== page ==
Daniela Ghezzo has taken over the atelier of a master of Italian shoemaking, Rolando Segalin, who opened in Venice’s Calle dei Fuseri in 1932.
Ghezzo is an artist, but at some point in her career decided to focus exclusively on the increasingly rare craft of shoemaking.
Segalin, who recently passed away, liked to say he was nothing but a humble ‘calegher’ – which in the local dialect means “cobbler”. In 2002, he explained in an interview that his job required essentially the ability to “analyze the foot” that would wear the shoe, and to “understand personal taste, suggest trends, predict fashion, imagine how and how much a client may walk and, most importantly, give him or her something that will last in time”.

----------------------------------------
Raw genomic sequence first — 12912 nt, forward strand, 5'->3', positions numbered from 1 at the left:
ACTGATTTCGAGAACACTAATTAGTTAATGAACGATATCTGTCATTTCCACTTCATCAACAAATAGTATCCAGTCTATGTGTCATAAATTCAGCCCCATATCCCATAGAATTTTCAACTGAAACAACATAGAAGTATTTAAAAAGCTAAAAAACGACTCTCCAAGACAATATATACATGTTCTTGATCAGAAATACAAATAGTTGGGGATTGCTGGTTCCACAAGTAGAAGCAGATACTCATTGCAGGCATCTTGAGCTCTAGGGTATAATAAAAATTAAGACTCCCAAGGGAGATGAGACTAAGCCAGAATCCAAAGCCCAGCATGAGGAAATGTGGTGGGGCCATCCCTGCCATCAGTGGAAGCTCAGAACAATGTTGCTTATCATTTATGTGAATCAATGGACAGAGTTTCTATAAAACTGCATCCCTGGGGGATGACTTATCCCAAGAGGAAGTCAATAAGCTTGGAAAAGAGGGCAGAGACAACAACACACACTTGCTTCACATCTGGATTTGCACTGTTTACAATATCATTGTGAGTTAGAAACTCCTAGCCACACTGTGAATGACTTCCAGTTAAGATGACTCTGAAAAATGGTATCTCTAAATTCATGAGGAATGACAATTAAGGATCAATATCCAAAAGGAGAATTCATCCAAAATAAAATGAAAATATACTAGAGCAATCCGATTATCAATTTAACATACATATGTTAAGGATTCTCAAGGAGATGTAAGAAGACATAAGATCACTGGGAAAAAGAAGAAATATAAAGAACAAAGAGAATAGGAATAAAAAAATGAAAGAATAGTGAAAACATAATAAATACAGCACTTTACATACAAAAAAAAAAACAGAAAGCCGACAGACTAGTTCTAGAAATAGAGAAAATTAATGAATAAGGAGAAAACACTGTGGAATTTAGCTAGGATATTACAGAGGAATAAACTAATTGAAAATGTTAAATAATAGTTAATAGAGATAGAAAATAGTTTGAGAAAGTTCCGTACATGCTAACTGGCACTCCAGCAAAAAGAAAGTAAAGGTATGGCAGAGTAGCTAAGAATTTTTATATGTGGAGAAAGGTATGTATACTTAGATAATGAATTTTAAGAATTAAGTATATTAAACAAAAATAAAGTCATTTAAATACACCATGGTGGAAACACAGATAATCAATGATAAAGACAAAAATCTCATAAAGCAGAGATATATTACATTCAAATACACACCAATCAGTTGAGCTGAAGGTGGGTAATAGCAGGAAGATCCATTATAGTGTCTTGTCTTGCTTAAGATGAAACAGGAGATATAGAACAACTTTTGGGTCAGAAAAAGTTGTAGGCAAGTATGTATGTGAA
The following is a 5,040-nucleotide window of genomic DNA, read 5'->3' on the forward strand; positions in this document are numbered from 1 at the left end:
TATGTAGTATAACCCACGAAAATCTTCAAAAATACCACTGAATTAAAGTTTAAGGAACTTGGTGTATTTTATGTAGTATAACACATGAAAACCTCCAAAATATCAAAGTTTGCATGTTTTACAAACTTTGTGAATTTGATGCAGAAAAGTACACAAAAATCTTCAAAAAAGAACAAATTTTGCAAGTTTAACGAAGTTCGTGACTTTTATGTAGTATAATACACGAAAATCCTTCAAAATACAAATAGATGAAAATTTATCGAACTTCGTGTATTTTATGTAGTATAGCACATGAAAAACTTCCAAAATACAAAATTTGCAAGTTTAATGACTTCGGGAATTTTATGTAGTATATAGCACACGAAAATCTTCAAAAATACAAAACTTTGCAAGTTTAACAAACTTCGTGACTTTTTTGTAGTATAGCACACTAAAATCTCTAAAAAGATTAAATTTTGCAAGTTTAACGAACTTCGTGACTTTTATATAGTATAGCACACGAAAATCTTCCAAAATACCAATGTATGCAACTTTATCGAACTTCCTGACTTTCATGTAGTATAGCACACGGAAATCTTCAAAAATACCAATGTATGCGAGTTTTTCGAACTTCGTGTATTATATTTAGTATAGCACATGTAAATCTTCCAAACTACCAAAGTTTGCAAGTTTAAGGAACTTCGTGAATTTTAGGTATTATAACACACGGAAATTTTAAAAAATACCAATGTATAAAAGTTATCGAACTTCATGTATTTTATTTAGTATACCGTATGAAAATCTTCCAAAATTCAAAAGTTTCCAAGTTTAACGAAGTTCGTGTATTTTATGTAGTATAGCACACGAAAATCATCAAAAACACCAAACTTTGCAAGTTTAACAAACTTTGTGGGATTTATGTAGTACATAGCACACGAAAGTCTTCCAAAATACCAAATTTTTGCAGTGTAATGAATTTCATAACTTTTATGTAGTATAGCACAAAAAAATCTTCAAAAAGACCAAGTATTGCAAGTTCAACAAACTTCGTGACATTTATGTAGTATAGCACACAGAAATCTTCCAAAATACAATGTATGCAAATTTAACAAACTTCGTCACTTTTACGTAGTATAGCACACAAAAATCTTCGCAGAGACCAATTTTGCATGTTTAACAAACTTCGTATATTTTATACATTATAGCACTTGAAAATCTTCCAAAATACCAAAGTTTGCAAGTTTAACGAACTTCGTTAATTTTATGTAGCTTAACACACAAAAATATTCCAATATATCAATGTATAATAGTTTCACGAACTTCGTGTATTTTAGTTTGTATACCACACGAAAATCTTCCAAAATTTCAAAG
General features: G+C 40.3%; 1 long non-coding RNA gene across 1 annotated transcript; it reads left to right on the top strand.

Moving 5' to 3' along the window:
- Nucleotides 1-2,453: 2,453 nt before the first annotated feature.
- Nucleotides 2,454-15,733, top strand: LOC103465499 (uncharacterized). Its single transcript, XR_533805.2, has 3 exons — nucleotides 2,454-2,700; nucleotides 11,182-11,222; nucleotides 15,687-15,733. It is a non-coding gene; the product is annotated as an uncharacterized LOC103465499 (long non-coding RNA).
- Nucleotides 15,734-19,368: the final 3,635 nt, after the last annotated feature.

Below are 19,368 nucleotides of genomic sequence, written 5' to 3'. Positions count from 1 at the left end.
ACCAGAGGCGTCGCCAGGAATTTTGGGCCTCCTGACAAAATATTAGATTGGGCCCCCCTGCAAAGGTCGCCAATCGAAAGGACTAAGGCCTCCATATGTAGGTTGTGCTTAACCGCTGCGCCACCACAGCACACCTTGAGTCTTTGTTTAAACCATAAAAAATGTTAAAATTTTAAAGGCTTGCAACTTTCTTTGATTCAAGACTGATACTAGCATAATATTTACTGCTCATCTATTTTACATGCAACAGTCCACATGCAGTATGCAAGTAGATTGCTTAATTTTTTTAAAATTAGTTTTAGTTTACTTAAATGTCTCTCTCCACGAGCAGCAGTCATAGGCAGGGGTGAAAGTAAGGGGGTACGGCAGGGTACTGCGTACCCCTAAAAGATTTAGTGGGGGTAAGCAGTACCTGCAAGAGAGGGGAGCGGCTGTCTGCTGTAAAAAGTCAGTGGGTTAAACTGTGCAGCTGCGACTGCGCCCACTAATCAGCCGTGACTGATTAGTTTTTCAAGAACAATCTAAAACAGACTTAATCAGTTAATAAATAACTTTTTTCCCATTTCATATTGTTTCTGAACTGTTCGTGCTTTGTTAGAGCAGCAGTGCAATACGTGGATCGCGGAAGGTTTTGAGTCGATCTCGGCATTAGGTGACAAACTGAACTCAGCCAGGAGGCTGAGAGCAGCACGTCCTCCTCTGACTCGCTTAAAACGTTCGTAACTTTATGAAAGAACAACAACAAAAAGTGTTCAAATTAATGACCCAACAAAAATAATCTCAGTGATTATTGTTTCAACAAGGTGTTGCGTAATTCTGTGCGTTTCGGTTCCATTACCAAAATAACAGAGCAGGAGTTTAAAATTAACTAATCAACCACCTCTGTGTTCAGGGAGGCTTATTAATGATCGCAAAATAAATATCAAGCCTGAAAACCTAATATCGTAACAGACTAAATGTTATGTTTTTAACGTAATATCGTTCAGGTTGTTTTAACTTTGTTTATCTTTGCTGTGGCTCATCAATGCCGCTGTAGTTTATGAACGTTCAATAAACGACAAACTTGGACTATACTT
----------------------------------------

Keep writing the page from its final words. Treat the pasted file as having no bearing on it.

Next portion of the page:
Ghezzo must certainly agree with this philosophy, as under her management the Venetian atelier remains a mine of quality and rigor, creativity, research and imagination.
She is advancing a tradition of excellence acknowledged by the whole world, as her creations gain a growing international success.
She has chosen a beautiful job and a difficult art, requiring courage, humbleness, and – more than anything else – talent.
All of which are evident, as soon as we step inside her stop.